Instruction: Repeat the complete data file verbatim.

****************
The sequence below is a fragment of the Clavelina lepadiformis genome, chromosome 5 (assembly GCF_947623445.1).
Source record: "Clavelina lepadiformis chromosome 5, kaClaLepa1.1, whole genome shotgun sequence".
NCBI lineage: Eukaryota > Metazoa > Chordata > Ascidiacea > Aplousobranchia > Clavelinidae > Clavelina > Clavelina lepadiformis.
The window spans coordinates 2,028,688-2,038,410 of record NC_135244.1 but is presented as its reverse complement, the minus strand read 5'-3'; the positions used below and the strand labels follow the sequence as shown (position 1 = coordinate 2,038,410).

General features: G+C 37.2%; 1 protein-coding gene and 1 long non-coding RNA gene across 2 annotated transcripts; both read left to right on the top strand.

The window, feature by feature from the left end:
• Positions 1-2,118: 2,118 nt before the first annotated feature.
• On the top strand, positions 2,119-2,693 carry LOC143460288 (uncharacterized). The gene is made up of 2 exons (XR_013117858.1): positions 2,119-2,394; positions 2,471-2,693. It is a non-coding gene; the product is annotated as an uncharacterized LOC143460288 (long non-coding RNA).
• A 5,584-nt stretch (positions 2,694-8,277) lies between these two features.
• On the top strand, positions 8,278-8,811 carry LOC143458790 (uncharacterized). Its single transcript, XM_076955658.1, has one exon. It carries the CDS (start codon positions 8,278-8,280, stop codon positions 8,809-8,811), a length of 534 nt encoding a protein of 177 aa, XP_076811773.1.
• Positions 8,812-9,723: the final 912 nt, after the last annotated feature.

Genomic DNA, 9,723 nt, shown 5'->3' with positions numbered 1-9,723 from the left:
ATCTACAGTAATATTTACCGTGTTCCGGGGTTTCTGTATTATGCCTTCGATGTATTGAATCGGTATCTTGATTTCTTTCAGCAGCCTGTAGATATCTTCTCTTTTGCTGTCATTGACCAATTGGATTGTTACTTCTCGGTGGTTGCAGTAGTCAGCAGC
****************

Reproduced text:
The sequence below is a fragment of the Clavelina lepadiformis genome, chromosome 5 (assembly GCF_947623445.1).
Source record: "Clavelina lepadiformis chromosome 5, kaClaLepa1.1, whole genome shotgun sequence".
NCBI lineage: Eukaryota > Metazoa > Chordata > Ascidiacea > Aplousobranchia > Clavelinidae > Clavelina > Clavelina lepadiformis.
The window spans coordinates 2,028,688-2,038,410 of record NC_135244.1 but is presented as its reverse complement, the minus strand read 5'-3'; the positions used below and the strand labels follow the sequence as shown (position 1 = coordinate 2,038,410).

General features: G+C 37.2%; 1 protein-coding gene and 1 long non-coding RNA gene across 2 annotated transcripts; both read left to right on the top strand.

The window, feature by feature from the left end:
• Positions 1-2,118: 2,118 nt before the first annotated feature.
• On the top strand, positions 2,119-2,693 carry LOC143460288 (uncharacterized). The gene is made up of 2 exons (XR_013117858.1): positions 2,119-2,394; positions 2,471-2,693. It is a non-coding gene; the product is annotated as an uncharacterized LOC143460288 (long non-coding RNA).
• A 5,584-nt stretch (positions 2,694-8,277) lies between these two features.
• On the top strand, positions 8,278-8,811 carry LOC143458790 (uncharacterized). Its single transcript, XM_076955658.1, has one exon. It carries the CDS (start codon positions 8,278-8,280, stop codon positions 8,809-8,811), a length of 534 nt encoding a protein of 177 aa, XP_076811773.1.
• Positions 8,812-9,723: the final 912 nt, after the last annotated feature.

Genomic DNA, 9,723 nt, shown 5'->3' with positions numbered 1-9,723 from the left:
ATCTACAGTAATATTTACCGTGTTCCGGGGTTTCTGTATTATGCCTTCGATGTATTGAATCGGTATCTTGATTTCTTTCAGCAGCCTGTAGATATCTTCTCTTTTGCTGTCATTGACCAATTGGATTGTTACTTCTCGGTGGTTGCAGTAGTCAGCAGC